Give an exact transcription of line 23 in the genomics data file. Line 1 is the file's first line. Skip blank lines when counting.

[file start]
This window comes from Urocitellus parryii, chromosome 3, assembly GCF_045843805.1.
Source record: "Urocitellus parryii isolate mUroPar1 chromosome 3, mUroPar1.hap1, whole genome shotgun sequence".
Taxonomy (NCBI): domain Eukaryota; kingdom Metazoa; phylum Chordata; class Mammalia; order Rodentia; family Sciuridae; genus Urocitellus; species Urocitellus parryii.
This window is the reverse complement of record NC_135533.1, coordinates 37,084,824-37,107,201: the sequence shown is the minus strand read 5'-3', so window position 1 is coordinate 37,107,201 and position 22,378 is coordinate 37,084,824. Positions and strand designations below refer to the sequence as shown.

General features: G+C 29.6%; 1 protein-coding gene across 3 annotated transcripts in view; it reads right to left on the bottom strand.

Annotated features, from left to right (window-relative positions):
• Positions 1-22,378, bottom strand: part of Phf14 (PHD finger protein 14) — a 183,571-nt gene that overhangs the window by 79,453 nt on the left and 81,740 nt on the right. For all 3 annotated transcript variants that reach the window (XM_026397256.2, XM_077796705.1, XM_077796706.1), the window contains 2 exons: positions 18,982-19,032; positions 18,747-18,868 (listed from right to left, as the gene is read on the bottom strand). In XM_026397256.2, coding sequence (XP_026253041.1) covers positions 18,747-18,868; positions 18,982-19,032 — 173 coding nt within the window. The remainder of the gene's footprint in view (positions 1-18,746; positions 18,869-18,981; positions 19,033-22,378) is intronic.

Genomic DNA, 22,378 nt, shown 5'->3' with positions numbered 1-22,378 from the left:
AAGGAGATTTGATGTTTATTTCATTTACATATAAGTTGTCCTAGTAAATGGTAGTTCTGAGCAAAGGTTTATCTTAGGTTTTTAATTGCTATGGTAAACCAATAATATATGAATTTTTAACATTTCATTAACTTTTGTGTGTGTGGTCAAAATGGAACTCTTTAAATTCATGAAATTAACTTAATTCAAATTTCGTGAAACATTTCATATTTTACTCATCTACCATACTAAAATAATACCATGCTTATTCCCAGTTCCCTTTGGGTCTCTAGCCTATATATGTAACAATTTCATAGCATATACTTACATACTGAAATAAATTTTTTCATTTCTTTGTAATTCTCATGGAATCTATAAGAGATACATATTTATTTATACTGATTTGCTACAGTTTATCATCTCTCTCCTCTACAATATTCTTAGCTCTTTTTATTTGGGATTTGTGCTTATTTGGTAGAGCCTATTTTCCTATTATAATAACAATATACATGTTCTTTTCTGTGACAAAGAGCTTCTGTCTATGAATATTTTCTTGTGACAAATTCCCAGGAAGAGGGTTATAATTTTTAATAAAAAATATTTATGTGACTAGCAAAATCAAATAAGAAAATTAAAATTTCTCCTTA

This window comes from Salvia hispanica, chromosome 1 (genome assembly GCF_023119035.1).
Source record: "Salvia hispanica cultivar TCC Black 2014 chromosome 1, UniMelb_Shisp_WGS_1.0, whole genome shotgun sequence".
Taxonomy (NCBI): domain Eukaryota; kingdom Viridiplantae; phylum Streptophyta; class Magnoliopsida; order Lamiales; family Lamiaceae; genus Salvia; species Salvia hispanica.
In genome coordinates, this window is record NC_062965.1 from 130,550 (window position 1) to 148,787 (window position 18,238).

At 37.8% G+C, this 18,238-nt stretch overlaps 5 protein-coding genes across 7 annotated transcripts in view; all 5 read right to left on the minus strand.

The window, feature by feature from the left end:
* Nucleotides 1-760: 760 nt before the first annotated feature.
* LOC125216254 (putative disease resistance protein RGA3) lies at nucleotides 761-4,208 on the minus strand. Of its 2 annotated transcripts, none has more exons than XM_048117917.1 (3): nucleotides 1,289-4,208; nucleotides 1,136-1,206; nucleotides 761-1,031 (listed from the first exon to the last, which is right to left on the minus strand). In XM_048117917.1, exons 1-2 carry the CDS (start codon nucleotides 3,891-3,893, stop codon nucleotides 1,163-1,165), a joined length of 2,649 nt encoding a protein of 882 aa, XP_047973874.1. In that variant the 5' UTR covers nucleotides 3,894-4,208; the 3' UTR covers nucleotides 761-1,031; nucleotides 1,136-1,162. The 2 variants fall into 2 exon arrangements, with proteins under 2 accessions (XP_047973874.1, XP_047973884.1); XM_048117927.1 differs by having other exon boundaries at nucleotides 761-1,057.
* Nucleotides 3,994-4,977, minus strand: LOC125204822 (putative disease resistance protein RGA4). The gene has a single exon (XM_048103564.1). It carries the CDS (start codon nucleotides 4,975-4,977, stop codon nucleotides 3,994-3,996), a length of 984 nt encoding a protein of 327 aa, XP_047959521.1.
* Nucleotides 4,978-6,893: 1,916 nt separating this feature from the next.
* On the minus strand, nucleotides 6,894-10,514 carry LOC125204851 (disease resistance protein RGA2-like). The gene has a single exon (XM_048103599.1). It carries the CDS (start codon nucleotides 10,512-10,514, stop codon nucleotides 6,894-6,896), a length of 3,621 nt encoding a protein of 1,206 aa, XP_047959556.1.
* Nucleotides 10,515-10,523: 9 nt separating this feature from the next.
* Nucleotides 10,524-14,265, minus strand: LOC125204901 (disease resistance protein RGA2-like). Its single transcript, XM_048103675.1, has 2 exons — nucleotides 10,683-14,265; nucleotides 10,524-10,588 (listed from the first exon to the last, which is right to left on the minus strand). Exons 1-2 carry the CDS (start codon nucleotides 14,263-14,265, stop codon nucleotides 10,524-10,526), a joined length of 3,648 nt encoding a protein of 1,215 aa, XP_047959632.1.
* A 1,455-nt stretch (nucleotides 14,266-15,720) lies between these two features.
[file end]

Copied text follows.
* A 1,455-nt stretch (nucleotides 14,266-15,720) lies between these two features.